The expansion of the universe is accelerating.
But this universe doesn’t run on fuel. It runs on something that sounds much more ominous.
What is dark energy? Well, we don’t really know because we cannot directly observe or measure it. We do know that dark energy is one of three fundamental components of the universe, along with matter and radiation. We know that dark energy makes up about 68 percent of the total energy of the observable universe and that its power doesn’t dilute the more space it travels. We know that dark energy does actually exist, because we can indirectly measure its effects on the universe at large through the examination of supernovae, the cosmic microwave background, and the study of large-scale wave patterns of mass density.
Dark energy is a bit of a known-unknown. And we may never understand how it emanates from the Big Bang and continues to push the universe apart.
That doesn’t mean we won’t keep trying to understand dark energy and the universe at large.
The Roman Space Telescope will attempt to give us some answers. Dubbed the “wide-eyed cousin of the Hubble Space Telescope,” NASA is scheduled to launch Roman in 2027 and use its mass of infrared sensors to obtain the most expansive view of the universe in history. The idea is to understand the architecture of the universe by mapping, “how matter is structured and distributed throughout the cosmos and measure how the universe has expanded over time. In the process, the mission will study galaxies across cosmic time, from the present back to when the universe was only half a billion years old, or about 4 percent of its current age.”
Combined with the still operating Hubble Space Telescope and the stunning success of the James Webb Space Telescope, Roman will help us solve some of the universe’s largest mysteries.
Roman will take up the mantle of the Hubble telescope, just in a much bigger way. Though Hubble and Roman will have the same-sized primary mirror (7.9 feet or 2.4 meters), Roman is designed to see a much wider swath of the universe with a field of view that is 100 times wider than that of Hubble. When it is launched and situated in its permanent orbit at Lagrange 2 (930,000 miles from Earth), Roman will be able to image 50 times as much sky in five years as Hubble has been able to do in 30. In addition, Roman will allow for the study of dark energy’s twin—dark matter—as well as perform spectroscopy of thousands of potential exoplanets. In the process, the Roman Space Telescope will push the bounds of the field of near-infrared science.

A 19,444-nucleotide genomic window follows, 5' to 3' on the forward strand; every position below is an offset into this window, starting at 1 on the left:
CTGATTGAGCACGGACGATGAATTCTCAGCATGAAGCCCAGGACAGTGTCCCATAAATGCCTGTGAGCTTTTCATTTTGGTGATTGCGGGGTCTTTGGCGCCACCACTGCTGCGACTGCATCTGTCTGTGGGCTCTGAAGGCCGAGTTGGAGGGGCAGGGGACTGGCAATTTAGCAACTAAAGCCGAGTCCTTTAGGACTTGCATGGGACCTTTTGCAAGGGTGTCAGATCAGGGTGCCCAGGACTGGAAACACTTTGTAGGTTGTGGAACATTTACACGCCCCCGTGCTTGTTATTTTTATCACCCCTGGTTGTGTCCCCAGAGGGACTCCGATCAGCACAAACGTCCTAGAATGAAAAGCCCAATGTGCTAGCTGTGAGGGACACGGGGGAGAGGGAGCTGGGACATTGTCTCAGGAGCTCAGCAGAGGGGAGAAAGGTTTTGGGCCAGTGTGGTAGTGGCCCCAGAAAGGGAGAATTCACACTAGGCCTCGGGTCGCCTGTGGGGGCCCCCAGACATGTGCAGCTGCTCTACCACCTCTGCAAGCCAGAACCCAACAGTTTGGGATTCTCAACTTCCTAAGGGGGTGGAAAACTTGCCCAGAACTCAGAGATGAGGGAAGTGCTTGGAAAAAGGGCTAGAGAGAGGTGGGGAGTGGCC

Roman will be equipped with two tools to achieve its missions: the primary Wide Field Instrument (WFI) and the Coronagraph Instrument.
The Wide Field Instrument is a 300 megapixel (300 million pixels) that will help researchers see back into the earliest moments of the universe. Like the Hubble telescope, the WFI’s primary mirror will be 2.4 meters wide, but a lot has changed in technology since Hubble was launched in 1990. The WFI will be equipped with 18 sensor detectors — built by Teledyne Imaging Sensors — each with 16 million pixels which will allow it to view a much wider patch of sky than Hubble’s Wide Field Camera 3 infrared instrument.
“The heart of Roman’s detectors are millions of mercury-cadmium-telluride photodiodes, which are sensors that convert light into an electrical current – one for each pixel,” Greg Mosby, a research astrophysicist at NASA’s Goddard Space Flight Center, said upon examination of the sensors in June 2021. “One of the reasons we chose this material is because by varying the amount of cadmium, we can tune the detector to have a specific cutoff wavelength. That allows us to focus more precisely on the wavelengths of light we’re trying to see.”